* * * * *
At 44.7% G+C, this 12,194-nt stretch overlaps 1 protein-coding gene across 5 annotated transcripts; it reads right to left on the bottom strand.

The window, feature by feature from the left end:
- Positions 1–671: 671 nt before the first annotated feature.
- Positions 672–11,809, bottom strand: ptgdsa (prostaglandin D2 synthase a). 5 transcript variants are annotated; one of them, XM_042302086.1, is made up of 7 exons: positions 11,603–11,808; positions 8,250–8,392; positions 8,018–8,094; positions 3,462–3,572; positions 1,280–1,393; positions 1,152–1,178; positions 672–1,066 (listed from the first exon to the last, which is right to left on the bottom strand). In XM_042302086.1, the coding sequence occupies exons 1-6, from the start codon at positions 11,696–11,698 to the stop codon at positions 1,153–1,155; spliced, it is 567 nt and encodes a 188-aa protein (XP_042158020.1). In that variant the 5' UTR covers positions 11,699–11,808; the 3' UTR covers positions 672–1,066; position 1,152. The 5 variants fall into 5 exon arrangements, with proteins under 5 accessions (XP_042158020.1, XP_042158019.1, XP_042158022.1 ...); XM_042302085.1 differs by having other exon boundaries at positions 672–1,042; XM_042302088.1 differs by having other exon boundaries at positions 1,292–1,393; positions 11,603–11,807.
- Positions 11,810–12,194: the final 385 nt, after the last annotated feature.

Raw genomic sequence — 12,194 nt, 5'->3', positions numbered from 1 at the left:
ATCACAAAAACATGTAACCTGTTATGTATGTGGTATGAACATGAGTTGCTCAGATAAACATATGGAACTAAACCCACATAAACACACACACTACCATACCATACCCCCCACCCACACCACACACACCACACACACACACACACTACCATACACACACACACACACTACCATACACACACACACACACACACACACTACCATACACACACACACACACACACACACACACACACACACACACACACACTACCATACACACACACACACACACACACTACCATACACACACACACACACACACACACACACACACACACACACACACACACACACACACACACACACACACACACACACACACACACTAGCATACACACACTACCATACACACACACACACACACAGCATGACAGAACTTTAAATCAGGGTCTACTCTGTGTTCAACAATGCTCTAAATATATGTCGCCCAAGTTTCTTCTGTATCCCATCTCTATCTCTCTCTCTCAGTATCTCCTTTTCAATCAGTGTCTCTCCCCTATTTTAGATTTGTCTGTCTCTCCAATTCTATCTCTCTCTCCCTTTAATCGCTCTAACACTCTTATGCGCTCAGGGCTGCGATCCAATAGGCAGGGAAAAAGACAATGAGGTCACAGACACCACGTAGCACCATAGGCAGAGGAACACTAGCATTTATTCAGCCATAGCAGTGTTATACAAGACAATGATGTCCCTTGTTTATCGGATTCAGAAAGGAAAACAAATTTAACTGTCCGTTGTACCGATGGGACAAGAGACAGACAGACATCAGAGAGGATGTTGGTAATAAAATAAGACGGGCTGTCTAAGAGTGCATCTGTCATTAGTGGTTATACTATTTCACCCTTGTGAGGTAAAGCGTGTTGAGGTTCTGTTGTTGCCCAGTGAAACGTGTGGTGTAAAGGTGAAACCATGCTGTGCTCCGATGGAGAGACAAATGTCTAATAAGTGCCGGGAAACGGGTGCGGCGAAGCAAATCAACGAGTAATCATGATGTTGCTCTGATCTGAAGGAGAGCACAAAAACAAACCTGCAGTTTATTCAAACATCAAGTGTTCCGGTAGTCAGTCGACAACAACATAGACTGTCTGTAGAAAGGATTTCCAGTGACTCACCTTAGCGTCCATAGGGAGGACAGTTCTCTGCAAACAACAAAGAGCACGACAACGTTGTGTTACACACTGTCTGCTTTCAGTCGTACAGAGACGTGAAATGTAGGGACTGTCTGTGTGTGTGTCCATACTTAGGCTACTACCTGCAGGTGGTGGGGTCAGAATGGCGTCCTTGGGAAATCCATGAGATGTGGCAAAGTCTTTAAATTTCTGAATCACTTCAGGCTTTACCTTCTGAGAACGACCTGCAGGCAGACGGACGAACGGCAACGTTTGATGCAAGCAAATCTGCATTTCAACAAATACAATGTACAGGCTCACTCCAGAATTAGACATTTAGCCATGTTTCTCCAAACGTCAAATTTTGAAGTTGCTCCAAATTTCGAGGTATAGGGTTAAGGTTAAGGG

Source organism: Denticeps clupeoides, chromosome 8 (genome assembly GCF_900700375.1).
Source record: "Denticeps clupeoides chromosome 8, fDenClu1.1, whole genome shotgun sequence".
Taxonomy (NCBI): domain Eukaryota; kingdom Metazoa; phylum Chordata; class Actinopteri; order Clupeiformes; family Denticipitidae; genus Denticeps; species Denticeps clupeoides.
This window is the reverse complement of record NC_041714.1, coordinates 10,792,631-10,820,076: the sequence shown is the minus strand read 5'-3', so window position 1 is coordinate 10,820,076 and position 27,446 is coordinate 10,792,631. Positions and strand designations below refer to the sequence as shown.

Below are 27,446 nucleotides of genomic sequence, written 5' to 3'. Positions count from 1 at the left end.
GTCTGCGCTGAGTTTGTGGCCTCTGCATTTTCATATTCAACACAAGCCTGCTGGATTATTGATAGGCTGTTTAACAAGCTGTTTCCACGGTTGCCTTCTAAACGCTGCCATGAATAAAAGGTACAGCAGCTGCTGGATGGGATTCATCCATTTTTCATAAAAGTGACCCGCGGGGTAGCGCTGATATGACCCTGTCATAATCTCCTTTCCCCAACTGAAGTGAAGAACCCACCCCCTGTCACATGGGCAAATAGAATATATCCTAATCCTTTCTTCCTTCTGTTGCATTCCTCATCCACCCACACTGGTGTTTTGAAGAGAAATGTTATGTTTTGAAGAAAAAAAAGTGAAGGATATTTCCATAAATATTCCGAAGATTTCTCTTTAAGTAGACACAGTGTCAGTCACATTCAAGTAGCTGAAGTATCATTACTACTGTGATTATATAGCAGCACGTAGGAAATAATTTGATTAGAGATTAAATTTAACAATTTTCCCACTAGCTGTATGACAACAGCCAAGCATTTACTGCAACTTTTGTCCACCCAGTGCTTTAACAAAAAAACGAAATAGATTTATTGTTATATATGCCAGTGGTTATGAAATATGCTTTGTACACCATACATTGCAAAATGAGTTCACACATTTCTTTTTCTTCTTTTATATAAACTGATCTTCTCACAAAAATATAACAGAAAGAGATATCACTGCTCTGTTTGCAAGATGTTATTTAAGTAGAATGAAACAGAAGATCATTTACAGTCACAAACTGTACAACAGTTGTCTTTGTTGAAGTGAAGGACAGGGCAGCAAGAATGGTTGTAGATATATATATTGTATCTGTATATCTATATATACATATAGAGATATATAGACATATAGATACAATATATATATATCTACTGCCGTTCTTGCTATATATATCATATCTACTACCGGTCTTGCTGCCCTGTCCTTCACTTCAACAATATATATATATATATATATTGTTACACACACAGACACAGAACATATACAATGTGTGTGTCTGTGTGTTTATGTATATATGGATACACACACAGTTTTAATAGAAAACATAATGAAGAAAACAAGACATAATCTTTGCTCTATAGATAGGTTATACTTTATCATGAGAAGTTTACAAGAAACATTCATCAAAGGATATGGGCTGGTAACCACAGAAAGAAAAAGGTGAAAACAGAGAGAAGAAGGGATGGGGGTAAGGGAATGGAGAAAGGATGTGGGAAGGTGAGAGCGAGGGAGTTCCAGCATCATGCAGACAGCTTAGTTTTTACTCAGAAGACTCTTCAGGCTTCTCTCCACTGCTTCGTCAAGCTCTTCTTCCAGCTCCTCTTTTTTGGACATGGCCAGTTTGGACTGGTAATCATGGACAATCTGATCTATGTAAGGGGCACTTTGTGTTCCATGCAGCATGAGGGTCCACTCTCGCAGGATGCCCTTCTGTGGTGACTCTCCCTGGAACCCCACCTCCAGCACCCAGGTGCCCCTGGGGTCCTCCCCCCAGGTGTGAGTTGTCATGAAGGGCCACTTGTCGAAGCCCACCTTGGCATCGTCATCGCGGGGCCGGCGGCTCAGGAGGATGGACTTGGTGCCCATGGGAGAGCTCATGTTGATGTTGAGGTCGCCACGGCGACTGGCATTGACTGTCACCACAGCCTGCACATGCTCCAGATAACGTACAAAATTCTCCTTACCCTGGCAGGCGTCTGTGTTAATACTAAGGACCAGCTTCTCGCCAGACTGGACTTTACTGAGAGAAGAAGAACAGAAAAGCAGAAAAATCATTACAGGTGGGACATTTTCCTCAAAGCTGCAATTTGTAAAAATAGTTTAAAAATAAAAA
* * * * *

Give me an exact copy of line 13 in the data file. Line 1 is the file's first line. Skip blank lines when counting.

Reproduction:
GTCTGCGCTGAGTTTGTGGCCTCTGCATTTTCATATTCAACACAAGCCTGCTGGATTATTGATAGGCTGTTTAACAAGCTGTTTCCACGGTTGCCTTCTAAACGCTGCCATGAATAAAAGGTACAGCAGCTGCTGGATGGGATTCATCCATTTTTCATAAAAGTGACCCGCGGGGTAGCGCTGATATGACCCTGTCATAATCTCCTTTCCCCAACTGAAGTGAAGAACCCACCCCCTGTCACATGGGCAAATAGAATATATCCTAATCCTTTCTTCCTTCTGTTGCATTCCTCATCCACCCACACTGGTGTTTTGAAGAGAAATGTTATGTTTTGAAGAAAAAAAAGTGAAGGATATTTCCATAAATATTCCGAAGATTTCTCTTTAAGTAGACACAGTGTCAGTCACATTCAAGTAGCTGAAGTATCATTACTACTGTGATTATATAGCAGCACGTAGGAAATAATTTGATTAGAGATTAAATTTAACAATTTTCCCACTAGCTGTATGACAACAGCCAAGCATTTACTGCAACTTTTGTCCACCCAGTGCTTTAACAAAAAAACGAAATAGATTTATTGTTATATATGCCAGTGGTTATGAAATATGCTTTGTACACCATACATTGCAAAATGAGTTCACACATTTCTTTTTCTTCTTTTATATAAACTGATCTTCTCACAAAAATATAACAGAAAGAGATATCACTGCTCTGTTTGCAAGATGTTATTTAAGTAGAATGAAACAGAAGATCATTTACAGTCACAAACTGTACAACAGTTGTCTTTGTTGAAGTGAAGGACAGGGCAGCAAGAATGGTTGTAGATATATATATTGTATCTGTATATCTATATATACATATAGAGATATATAGACATATAGATACAATATATATATATCTACTGCCGTTCTTGCTATATATATCATATCTACTACCGGTCTTGCTGCCCTGTCCTTCACTTCAACAATATATATATATATATATATTGTTACACACACAGACACAGAACATATACAATGTGTGTGTCTGTGTGTTTATGTATATATGGATACACACACAGTTTTAATAGAAAACATAATGAAGAAAACAAGACATAATCTTTGCTCTATAGATAGGTTATACTTTATCATGAGAAGTTTACAAGAAACATTCATCAAAGGATATGGGCTGGTAACCACAGAAAGAAAAAGGTGAAAACAGAGAGAAGAAGGGATGGGGGTAAGGGAATGGAGAAAGGATGTGGGAAGGTGAGAGCGAGGGAGTTCCAGCATCATGCAGACAGCTTAGTTTTTACTCAGAAGACTCTTCAGGCTTCTCTCCACTGCTTCGTCAAGCTCTTCTTCCAGCTCCTCTTTTTTGGACATGGCCAGTTTGGACTGGTAATCATGGACAATCTGATCTATGTAAGGGGCACTTTGTGTTCCATGCAGCATGAGGGTCCACTCTCGCAGGATGCCCTTCTGTGGTGACTCTCCCTGGAACCCCACCTCCAGCACCCAGGTGCCCCTGGGGTCCTCCCCCCAGGTGTGAGTTGTCATGAAGGGCCACTTGTCGAAGCCCACCTTGGCATCGTCATCGCGGGGCCGGCGGCTCAGGAGGATGGACTTGGTGCCCATGGGAGAGCTCATGTTGATGTTGAGGTCGCCACGGCGACTGGCATTGACTGTCACCACAGCCTGCACATGCTCCAGATAACGTACAAAATTCTCCTTACCCTGGCAGGCGTCTGTGTTAATACTAAGGACCAGCTTCTCGCCAGACTGGACTTTACTGAGAGAAGAAGAACAGAAAAGCAGAAAAATCATTACAGGTGGGACATTTTCCTCAAAGCTGCAATTTGTAAAAATAGTTTAAAAATAAAAA